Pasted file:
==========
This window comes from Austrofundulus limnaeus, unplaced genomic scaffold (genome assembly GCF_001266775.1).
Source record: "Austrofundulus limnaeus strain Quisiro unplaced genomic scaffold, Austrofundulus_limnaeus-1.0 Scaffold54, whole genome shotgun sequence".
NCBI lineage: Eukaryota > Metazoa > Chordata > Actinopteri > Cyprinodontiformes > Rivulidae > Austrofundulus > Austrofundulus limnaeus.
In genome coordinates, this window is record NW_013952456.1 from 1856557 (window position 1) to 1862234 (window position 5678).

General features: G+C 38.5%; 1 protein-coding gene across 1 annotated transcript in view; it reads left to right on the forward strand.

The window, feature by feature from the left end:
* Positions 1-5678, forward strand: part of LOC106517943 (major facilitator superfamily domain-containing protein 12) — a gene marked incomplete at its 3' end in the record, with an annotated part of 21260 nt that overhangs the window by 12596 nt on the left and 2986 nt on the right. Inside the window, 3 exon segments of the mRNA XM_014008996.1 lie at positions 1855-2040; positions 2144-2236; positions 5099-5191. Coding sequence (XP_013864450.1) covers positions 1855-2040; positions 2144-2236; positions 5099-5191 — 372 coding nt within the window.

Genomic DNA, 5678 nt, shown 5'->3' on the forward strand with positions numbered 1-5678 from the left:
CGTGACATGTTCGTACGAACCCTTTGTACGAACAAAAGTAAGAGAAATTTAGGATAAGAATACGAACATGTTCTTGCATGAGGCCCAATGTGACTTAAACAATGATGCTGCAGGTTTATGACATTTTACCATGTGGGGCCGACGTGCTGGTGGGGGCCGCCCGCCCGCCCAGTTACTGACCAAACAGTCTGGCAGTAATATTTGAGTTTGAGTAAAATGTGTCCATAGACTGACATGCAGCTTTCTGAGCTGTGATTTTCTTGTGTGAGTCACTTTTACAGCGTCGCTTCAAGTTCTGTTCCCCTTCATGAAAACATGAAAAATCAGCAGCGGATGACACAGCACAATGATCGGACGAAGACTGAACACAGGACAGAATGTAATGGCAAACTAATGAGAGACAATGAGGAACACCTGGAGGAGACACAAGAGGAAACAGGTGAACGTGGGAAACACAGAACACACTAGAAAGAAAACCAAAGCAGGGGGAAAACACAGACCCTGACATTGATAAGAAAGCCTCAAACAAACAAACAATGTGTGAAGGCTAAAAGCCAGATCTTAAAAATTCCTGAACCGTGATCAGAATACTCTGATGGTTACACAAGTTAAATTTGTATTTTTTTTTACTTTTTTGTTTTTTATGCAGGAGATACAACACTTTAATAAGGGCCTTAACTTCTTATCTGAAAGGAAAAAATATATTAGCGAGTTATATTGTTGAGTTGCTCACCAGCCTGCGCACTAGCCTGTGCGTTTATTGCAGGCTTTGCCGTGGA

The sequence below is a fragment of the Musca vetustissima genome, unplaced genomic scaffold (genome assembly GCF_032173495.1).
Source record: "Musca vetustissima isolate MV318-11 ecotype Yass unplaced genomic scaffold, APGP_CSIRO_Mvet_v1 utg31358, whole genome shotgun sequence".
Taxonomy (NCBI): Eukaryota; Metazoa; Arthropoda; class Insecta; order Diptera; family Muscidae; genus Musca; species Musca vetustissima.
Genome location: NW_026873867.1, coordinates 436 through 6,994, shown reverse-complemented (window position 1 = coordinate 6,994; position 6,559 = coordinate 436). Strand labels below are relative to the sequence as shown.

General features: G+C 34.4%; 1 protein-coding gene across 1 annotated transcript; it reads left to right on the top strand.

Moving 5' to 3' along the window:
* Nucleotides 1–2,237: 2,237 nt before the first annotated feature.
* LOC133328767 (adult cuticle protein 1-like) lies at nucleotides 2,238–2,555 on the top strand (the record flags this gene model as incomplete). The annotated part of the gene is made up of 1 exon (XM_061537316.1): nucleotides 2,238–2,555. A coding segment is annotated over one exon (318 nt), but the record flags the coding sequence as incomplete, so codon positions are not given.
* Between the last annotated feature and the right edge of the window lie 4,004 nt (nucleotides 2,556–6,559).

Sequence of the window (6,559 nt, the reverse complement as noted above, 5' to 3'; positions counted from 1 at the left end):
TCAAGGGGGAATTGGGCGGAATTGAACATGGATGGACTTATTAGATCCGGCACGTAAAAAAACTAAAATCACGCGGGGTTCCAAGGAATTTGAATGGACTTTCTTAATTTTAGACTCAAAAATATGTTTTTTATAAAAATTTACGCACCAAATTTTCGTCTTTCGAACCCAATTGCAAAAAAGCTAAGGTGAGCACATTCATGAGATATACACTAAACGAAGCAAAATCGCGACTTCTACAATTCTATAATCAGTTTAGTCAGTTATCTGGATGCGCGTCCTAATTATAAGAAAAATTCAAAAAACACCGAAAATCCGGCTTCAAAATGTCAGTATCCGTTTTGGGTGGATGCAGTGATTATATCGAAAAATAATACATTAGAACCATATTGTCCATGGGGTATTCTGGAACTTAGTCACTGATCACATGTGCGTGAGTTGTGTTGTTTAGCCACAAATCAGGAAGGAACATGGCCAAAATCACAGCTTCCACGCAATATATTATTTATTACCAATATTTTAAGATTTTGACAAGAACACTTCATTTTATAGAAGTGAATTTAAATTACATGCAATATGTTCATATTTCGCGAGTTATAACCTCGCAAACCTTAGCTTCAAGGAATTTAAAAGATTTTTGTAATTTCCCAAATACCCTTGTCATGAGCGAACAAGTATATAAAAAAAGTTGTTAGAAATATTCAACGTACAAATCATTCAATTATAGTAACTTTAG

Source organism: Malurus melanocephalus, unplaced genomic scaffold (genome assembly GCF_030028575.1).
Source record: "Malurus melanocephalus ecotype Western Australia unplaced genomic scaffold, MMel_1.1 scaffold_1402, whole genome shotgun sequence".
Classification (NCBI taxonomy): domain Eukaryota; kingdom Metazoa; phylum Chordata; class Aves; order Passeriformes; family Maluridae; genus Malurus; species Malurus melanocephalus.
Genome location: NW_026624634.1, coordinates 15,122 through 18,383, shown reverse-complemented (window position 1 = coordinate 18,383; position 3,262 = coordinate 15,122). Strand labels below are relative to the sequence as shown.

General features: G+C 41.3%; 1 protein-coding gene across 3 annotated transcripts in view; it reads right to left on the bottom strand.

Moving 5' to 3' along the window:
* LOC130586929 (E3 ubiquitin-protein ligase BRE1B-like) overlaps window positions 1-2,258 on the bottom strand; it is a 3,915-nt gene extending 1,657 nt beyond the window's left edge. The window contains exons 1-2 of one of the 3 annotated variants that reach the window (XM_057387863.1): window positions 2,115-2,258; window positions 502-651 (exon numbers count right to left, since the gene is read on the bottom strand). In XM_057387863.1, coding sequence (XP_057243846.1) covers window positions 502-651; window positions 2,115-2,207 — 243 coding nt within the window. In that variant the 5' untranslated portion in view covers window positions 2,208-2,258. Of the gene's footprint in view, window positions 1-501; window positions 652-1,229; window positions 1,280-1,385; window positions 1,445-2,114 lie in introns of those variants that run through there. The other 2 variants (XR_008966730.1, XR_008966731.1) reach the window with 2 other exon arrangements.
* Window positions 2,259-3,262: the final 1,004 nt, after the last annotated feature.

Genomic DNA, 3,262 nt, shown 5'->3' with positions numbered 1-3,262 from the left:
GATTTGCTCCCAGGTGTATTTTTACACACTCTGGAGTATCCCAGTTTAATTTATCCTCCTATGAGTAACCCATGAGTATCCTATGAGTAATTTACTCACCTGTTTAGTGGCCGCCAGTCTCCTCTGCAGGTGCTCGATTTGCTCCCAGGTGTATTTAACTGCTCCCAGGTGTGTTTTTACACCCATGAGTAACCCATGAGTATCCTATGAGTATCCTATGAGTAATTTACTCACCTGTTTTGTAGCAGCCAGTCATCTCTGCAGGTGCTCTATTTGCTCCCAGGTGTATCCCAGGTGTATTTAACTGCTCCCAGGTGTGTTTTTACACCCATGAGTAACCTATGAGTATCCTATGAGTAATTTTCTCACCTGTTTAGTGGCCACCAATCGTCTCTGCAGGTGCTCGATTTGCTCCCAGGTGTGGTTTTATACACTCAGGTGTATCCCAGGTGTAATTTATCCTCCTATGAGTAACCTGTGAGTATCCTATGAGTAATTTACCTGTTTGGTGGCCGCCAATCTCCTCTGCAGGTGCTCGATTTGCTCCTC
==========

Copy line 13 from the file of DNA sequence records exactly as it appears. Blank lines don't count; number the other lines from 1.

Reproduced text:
Genome location: NW_026873867.1, coordinates 436 through 6,994, shown reverse-complemented (window position 1 = coordinate 6,994; position 6,559 = coordinate 436). Strand labels below are relative to the sequence as shown.